I expect to spend a large portion of this weekend uncomfortable. But I'm going to do my best to just talk to people. I can do it in small settings like waiting in line, so I can make myself do it in large settings like the cocktail parties. I am going to NY because I want to meet people. I have been reading some blogs for years now, and I would love to put a voice, or a face with the writing. Say hi, shake hands, hug the women whose lives have become such a big part of my own.

So I'm going to push myself. There are going to be times when I feel stupid, and loserish and want to go back to my room and my TV and my comfort zone. But I'm not going to do it. Ok, well, sometimes I'm going to do it because I overload really easily and there will be times I need to decompress and recharge, but in general I'm going to stay out. Talk to people. Make some friends in real life.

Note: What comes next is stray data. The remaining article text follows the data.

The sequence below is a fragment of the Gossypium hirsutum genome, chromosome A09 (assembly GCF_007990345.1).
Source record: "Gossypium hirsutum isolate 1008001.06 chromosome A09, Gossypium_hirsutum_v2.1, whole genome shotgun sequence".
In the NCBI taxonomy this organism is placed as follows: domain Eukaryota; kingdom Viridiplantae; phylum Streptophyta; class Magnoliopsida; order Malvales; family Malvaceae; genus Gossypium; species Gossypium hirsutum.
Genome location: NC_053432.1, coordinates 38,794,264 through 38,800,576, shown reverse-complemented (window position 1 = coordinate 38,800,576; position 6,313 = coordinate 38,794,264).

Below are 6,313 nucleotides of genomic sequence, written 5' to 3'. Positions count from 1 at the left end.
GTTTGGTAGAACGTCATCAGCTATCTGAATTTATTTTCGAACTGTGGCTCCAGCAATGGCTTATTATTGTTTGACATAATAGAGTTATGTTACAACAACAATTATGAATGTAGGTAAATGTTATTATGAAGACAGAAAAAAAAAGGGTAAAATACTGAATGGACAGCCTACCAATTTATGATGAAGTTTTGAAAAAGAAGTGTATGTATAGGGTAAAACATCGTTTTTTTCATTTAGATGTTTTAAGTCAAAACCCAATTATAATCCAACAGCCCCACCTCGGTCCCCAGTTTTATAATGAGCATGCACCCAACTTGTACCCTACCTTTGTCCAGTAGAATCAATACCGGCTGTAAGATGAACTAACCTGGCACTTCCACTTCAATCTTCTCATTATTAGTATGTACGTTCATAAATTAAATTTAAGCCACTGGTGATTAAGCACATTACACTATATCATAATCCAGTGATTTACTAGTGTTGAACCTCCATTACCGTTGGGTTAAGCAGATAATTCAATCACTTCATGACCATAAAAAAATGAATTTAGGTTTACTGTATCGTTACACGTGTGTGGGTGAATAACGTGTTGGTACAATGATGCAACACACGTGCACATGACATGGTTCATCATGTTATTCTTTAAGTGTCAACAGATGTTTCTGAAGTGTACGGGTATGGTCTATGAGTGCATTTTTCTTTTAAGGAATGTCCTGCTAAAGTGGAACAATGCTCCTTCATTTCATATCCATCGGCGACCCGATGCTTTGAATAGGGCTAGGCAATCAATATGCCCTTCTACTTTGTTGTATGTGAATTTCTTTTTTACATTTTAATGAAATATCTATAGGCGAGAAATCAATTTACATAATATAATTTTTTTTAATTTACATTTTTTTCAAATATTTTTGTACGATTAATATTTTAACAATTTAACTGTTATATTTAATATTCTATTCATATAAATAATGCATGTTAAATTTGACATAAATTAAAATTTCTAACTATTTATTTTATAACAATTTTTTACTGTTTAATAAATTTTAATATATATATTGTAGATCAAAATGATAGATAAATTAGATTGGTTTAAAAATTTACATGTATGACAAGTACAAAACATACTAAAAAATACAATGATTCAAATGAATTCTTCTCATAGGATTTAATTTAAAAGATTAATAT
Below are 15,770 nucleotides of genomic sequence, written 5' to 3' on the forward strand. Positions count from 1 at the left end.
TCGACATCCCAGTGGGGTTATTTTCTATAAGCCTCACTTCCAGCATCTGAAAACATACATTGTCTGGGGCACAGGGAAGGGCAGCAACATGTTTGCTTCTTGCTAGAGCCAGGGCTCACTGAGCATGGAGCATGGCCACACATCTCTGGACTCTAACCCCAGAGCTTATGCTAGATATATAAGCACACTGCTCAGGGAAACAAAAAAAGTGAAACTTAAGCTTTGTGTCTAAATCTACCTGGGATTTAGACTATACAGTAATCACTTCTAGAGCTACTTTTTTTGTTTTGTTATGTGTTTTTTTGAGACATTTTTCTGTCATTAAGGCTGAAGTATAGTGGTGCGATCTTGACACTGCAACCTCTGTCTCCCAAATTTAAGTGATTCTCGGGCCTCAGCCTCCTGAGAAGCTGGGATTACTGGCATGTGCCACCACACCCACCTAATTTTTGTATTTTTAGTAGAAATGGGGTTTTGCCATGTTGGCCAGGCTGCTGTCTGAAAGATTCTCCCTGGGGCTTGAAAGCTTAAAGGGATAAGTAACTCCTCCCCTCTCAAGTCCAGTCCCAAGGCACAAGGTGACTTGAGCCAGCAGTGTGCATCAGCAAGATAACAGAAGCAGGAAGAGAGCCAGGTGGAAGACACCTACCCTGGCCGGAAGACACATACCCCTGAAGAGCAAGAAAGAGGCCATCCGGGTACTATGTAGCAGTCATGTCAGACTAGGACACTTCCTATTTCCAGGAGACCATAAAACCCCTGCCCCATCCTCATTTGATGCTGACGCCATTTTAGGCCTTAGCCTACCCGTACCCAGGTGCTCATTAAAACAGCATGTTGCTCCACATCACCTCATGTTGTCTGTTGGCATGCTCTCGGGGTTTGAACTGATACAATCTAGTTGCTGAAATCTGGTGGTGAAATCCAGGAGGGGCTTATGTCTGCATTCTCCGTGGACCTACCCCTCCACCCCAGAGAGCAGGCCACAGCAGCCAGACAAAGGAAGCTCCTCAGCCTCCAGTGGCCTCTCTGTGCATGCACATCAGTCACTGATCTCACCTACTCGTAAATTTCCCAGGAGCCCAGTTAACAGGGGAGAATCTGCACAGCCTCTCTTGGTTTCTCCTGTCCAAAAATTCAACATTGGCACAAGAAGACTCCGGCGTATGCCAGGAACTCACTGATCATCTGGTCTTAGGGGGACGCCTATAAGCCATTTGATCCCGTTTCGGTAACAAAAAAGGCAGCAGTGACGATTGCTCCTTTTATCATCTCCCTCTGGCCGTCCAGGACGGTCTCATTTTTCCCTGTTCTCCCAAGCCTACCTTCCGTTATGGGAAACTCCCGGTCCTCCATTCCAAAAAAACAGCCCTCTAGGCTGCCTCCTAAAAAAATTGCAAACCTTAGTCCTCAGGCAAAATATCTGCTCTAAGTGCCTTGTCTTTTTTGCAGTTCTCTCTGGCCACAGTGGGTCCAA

I am packed. I am manicured, pedicured, polished and primped and blow dry. I have prepared myself as best I can for going into a situation I can only somewhat imagine. I have never traveled by myself. I am going to New York City. I have never had a job earning more than $12.50/hr. I am going to meet women who have/had successful careers - women whose BLOGGING is their career. With this little blog. This little blog that has earned me $100 in almost three years. This little blog that has brought me so much enjoyment if not fame and fortune.

I can do this.

I just hope I can sleep tonight.

Tuesday, August 3, 2010